Rick Perry goes in hard at his first presidential debate

"Maybe it's time to have provocative language in this country."

Rick Perry, the Texas governor, made his debut appearance in a presidential debate last night - and he went in hard, defying those who had predicted he would seek a quiet, safe approach.

From the word go, Perry went for Mitt Romney, the former governor of Massachusetts. The collision between the two dominated the 105-minute debate, appearing to confirm that these two are the frontrunners, as the other six candidates remained on the sidelines.

The strategy seems to have worked, with Perry almost instantly over-taking Romney in the opinion polls. But did he go a step too far with his comments on social security?

His views on the issue have long been seen as potentially damaging in the context of a general election, but Perry refused to back down on the matter, saying:

You cannot keep the status quo in place and call it anything other than a Ponzi scheme

Romney pointed out that Karl Rove, Perry's former adviser, said that language would be "toxic" in a general election, to which Perry replied:

You know, Karl has been over the top for a long time in some of his remarks. So I'm not responsible for Karl anymore.

Romney's campaign has gone hard on the social security question, firing off an email headlined "Perry Does Not Believe Social Security Should Exist," backed up with multiple quotes.

In this debate, Perry proved himself to be a serious and credible candidate, although Romney may still have broader appeal. Over at the Washington Post, Michael Gerson writes that Romney "seemed more electable than anyone else on the stage".

However, there were some alarming reminders of how far the parameters of this contest have shifted to the right. At one point, the moderator, Brian Williams, said to Perry: "Your state has executed 234 death row inmates, more than any other governor in modern times." The audience interrupted with a spontaneous burst of applause. Williams continued with: "Have you struggled to sleep at night with the idea that any one of those might have been innocent?" Perry's response? "No sir. I've never struggled with that at all."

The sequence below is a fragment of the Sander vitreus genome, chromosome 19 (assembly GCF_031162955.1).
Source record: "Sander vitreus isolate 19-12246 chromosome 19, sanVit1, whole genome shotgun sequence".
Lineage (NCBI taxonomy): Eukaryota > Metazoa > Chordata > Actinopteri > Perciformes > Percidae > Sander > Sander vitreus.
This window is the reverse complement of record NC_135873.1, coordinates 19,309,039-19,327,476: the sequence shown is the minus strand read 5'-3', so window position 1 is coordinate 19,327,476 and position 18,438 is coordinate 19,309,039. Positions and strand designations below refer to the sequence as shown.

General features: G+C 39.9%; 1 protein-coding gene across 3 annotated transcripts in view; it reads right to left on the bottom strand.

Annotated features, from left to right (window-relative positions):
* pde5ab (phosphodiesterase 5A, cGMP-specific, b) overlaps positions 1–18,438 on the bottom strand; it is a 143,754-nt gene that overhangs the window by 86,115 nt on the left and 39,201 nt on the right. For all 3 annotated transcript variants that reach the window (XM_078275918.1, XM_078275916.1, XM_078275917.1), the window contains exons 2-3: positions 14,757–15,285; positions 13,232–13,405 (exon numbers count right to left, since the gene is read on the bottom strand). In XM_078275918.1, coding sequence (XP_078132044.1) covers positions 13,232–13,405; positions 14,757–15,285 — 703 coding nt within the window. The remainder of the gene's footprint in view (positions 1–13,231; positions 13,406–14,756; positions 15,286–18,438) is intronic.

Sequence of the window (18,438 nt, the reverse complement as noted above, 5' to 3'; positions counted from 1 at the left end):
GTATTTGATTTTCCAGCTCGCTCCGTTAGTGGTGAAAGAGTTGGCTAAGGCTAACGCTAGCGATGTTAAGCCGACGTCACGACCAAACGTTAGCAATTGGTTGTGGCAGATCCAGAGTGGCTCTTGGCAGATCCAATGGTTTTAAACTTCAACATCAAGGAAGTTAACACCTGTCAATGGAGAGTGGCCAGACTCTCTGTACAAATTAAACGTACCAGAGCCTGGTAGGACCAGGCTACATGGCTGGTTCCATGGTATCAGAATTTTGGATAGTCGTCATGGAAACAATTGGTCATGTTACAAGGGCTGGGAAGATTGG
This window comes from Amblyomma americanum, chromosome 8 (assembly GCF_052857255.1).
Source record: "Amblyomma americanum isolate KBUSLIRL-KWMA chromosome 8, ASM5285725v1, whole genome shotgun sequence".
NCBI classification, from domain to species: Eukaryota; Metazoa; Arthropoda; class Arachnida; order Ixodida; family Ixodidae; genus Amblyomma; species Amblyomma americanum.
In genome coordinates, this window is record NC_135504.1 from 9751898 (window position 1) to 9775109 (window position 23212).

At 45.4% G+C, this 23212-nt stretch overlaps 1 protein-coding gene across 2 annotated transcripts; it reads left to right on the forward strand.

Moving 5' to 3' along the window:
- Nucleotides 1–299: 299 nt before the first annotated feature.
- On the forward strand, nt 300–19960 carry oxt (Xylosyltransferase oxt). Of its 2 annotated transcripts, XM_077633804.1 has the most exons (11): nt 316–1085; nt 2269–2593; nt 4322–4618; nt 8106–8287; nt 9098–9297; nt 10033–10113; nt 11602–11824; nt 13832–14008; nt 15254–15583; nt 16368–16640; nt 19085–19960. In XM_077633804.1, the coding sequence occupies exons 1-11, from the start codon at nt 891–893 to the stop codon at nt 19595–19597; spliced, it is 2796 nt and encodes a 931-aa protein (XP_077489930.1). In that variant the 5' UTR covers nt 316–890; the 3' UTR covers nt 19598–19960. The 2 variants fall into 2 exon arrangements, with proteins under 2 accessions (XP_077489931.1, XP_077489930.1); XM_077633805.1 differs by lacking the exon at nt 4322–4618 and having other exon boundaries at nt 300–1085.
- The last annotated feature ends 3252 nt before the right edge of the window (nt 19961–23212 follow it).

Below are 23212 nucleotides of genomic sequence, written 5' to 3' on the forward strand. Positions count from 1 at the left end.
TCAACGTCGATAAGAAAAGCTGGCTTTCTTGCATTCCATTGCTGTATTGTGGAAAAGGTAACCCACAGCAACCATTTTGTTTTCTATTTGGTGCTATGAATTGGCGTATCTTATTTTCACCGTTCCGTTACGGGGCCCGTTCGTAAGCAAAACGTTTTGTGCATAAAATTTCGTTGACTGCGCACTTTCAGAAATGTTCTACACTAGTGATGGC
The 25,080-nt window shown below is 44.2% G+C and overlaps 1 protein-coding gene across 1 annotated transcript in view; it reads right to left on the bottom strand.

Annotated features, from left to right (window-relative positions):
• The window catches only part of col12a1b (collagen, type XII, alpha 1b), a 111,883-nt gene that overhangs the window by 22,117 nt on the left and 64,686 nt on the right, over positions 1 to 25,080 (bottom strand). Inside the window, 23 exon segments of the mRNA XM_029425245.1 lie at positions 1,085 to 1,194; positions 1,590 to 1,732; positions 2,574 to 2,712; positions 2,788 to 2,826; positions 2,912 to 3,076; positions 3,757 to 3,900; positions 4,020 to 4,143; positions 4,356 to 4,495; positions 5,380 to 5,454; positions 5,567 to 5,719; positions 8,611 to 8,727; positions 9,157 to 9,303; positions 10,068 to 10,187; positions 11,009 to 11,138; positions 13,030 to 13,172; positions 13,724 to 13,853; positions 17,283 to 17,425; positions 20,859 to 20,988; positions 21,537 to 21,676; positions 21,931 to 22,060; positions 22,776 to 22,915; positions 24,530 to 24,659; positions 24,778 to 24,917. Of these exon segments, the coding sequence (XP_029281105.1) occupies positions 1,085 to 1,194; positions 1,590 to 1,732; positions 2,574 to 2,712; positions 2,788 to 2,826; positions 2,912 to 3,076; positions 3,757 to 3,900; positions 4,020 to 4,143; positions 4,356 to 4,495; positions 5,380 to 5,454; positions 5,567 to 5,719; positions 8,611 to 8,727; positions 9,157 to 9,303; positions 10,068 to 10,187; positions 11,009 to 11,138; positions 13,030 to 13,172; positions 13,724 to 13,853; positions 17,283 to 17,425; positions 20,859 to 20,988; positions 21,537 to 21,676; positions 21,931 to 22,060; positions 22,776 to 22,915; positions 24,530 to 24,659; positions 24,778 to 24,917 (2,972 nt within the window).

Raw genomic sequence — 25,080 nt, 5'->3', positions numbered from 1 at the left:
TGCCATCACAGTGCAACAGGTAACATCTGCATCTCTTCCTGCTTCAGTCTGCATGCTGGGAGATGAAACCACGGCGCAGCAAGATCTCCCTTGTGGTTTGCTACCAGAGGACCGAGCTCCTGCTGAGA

As American politics becomes more partisan, and rhetoric more heated than ever, the Republican primary is perhaps not the place to look to for restraint. Asked at one point if he wanted to reconsider his language, Perry said:

Maybe it's time to have provocative language in this country.

The Tea Party certainly agrees; it remains to be seen whether the majority of GOP voters do too.

 

Samira Shackle is a freelance journalist, who tweets @samirashackle. She was formerly a staff writer for the New Statesman.

Ellie Foreman-Peck
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Martin Schulz: could this man bring an end to the reign of Angela Merkel?

The German Eurocrat is the biggest threat to the possibility of a fourth term for Merkel. 

At first sight, Martin Schulz looks like an unlikely political saviour. Thin of hair and thick of waist, the 61-year-old was a member of the European Parliament for 23 years and its president for five. In an anti-establishment age, it was predicted that Schulz would struggle when he became the Social Democratic Party’s (SPD) candidate to replace Angela Merkel as the German chancellor in January. Instead, he is spearheading a remarkable revival in his tribe’s fortunes. On 19 February, for the first time in a decade, the SPD polled above Merkel’s Christian Democrats (CDU), attracting 33 per cent to their 32 per cent. The SPD vote share has increased by 12 points in a month. The cause is clear: “Martin mania”.

For months, it was assumed that Merkel would secure a fourth term as chancellor in September’s federal election. The SPD, the grandfather of European social democracy and Germany’s oldest party (it was founded in 1863), had polled as low as 19 per cent. After forming a grand coalition with the CDU in 2013, Schulz’s party was marginalised as Merkel claimed credit for policies such as the country’s first minimum wage. Voters defected to the far-left Die Linke and the far-right Alternative für Deutschland. The SPD’s future looked to be one of managed decline.